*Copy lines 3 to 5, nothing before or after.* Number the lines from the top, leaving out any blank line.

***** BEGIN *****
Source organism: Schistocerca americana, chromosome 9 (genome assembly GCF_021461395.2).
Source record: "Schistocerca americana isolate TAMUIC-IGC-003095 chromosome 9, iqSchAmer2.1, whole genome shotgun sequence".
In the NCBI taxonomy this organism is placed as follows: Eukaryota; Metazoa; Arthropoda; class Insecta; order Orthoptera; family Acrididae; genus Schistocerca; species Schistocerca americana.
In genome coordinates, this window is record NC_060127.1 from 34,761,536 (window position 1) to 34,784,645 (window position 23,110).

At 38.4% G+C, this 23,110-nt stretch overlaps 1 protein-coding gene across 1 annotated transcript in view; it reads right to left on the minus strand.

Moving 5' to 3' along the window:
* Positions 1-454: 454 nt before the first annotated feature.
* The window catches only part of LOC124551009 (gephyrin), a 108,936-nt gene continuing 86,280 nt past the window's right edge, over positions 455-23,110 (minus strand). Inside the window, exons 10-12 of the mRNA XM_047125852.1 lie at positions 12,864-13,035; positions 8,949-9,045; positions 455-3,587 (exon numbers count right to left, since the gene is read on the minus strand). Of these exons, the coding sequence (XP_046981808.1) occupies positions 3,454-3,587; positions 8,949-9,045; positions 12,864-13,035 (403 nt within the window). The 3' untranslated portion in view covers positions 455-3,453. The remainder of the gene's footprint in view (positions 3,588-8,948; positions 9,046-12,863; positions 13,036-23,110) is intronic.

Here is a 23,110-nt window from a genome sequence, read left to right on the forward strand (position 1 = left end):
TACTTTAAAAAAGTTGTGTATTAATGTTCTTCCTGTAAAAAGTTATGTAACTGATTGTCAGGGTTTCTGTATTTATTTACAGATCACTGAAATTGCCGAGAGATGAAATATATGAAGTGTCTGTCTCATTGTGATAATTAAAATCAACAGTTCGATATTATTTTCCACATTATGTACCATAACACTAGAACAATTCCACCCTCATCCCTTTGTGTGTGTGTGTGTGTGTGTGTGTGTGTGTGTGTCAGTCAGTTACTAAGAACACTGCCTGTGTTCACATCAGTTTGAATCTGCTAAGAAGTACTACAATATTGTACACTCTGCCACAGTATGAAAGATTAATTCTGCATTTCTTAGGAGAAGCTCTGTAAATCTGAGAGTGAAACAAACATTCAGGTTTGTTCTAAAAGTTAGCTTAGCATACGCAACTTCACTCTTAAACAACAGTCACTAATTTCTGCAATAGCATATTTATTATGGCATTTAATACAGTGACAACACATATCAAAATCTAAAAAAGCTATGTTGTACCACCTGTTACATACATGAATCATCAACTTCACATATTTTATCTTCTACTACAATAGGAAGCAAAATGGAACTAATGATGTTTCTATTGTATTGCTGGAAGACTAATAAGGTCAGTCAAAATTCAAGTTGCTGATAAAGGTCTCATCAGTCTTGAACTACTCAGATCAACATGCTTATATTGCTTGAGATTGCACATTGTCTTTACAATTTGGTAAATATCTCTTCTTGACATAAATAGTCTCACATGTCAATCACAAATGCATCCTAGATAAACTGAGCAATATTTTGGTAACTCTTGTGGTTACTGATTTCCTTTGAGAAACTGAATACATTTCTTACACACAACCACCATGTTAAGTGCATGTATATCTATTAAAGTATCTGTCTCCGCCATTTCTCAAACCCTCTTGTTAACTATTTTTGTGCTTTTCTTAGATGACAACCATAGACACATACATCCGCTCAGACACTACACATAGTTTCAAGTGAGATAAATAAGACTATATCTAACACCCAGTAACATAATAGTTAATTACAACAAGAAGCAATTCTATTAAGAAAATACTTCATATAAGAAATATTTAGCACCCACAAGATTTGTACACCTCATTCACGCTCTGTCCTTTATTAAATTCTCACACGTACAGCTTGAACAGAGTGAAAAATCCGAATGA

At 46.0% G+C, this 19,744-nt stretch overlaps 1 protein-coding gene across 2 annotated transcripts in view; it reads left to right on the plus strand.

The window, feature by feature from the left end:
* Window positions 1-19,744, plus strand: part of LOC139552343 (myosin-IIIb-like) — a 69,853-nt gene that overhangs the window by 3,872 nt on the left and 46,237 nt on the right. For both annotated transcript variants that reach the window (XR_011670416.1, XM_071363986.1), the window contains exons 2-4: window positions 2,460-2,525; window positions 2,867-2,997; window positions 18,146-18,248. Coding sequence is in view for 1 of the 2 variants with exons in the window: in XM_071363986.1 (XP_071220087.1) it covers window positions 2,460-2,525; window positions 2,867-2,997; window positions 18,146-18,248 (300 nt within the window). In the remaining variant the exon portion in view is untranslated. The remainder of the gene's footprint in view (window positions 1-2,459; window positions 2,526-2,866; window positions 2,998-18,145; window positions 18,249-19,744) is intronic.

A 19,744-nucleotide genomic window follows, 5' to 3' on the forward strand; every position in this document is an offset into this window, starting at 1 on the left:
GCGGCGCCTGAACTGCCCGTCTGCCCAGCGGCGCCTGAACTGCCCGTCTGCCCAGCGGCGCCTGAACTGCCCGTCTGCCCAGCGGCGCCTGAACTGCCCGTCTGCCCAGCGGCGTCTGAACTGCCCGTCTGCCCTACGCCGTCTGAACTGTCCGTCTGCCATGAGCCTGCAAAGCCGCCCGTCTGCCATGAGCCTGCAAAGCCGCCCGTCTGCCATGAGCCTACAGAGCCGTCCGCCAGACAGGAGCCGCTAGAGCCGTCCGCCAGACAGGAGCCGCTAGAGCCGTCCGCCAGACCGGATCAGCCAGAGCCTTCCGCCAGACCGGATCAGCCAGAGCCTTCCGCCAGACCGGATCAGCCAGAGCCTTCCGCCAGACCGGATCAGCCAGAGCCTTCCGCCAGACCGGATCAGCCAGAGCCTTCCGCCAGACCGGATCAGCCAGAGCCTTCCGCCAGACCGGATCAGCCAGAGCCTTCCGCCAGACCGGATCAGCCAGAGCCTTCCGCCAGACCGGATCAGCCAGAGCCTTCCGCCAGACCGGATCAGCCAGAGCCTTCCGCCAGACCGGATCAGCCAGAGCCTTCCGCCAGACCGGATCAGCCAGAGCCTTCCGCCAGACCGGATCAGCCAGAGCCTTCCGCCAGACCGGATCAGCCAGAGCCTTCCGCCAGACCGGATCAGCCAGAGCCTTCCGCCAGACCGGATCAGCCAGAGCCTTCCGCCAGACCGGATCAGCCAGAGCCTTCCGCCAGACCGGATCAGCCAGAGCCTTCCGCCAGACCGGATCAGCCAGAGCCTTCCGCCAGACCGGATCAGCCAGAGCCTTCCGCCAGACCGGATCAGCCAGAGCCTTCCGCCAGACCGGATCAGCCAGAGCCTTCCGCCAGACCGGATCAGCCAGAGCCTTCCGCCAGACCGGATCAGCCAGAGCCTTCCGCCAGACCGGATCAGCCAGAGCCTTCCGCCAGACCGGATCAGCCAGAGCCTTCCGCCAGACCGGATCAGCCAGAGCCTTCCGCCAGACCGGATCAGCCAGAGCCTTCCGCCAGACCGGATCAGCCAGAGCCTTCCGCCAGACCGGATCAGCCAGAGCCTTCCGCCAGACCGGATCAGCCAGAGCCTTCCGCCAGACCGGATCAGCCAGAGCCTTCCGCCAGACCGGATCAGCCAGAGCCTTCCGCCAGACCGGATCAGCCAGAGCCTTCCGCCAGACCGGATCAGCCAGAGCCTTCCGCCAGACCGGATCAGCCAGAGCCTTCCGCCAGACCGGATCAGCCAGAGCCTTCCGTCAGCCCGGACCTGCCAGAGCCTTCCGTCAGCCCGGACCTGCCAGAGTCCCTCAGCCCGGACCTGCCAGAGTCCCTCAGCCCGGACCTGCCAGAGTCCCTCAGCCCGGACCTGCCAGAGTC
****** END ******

In the NCBI taxonomy this organism is placed as follows: Eukaryota; Metazoa; Arthropoda; class Insecta; order Orthoptera; family Acrididae; genus Schistocerca; species Schistocerca americana.
In genome coordinates, this window is record NC_060127.1 from 34,761,536 (window position 1) to 34,784,645 (window position 23,110).

At 38.4% G+C, this 23,110-nt stretch overlaps 1 protein-coding gene across 1 annotated transcript in view; it reads right to left on the minus strand.